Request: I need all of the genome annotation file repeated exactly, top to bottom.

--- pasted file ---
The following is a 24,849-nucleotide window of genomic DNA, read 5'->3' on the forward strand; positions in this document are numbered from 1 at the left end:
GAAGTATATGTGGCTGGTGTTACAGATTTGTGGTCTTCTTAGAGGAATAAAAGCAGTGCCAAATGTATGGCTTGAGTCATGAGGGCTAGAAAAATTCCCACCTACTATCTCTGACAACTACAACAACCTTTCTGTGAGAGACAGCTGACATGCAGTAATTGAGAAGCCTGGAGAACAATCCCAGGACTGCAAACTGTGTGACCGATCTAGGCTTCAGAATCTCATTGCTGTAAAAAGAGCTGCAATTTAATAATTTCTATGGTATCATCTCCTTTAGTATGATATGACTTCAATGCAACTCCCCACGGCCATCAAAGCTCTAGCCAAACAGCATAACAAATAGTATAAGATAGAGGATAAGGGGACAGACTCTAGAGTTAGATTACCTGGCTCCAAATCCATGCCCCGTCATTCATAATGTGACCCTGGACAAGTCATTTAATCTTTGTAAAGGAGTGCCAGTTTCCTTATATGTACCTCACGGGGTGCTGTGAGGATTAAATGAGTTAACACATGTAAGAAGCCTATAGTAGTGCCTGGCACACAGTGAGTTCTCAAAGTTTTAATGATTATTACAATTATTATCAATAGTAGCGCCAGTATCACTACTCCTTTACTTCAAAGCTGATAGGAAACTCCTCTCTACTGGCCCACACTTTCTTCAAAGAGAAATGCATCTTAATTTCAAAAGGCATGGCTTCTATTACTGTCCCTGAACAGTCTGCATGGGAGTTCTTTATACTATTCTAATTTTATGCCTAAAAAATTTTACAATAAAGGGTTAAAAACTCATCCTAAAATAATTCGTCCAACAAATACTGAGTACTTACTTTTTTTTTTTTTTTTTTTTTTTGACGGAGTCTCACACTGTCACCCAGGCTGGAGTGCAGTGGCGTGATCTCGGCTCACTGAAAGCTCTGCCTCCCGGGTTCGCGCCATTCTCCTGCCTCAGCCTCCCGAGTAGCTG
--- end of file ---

The following is a 24,849-nucleotide window of genomic DNA, read 5'->3' on the forward strand; positions in this document are numbered from 1 at the left end:
GAAGTATATGTGGCTGGTGTTACAGATTTGTGGTCTTCTTAGAGGAATAAAAGCAGTGCCAAATGTATGGCTTGAGTCATGAGGGCTAGAAAAATTCCCACCTACTATCTCTGACAACTACAACAACCTTTCTGTGAGAGACAGCTGACATGCAGTAATTGAGAAGCCTGGAGAACAATCCCAGGACTGCAAACTGTGTGACCGATCTAGGCTTCAGAATCTCATTGCTGTAAAAAGAGCTGCAATTTAATAATTTCTATGGTATCATCTCCTTTAGTATGATATGACTTCAATGCAACTCCCCACGGCCATCAAAGCTCTAGCCAAACAGCATAACAAATAGTATAAGATAGAGGATAAGGGGACAGACTCTAGAGTTAGATTACCTGGCTCCAAATCCATGCCCCGTCATTCATAATGTGACCCTGGACAAGTCATTTAATCTTTGTAAAGGAGTGCCAGTTTCCTTATATGTACCTCACGGGGTGCTGTGAGGATTAAATGAGTTAACACATGTAAGAAGCCTATAGTAGTGCCTGGCACACAGTGAGTTCTCAAAGTTTTAATGATTATTACAATTATTATCAATAGTAGCGCCAGTATCACTACTCCTTTACTTCAAAGCTGATAGGAAACTCCTCTCTACTGGCCCACACTTTCTTCAAAGAGAAATGCATCTTAATTTCAAAAGGCATGGCTTCTATTACTGTCCCTGAACAGTCTGCATGGGAGTTCTTTATACTATTCTAATTTTATGCCTAAAAAATTTTACAATAAAGGGTTAAAAACTCATCCTAAAATAATTCGTCCAACAAATACTGAGTACTTACTTTTTTTTTTTTTTTTTTTTTTTGACGGAGTCTCACACTGTCACCCAGGCTGGAGTGCAGTGGCGTGATCTCGGCTCACTGAAAGCTCTGCCTCCCGGGTTCGCGCCATTCTCCTGCCTCAGCCTCCCGAGTAGCTG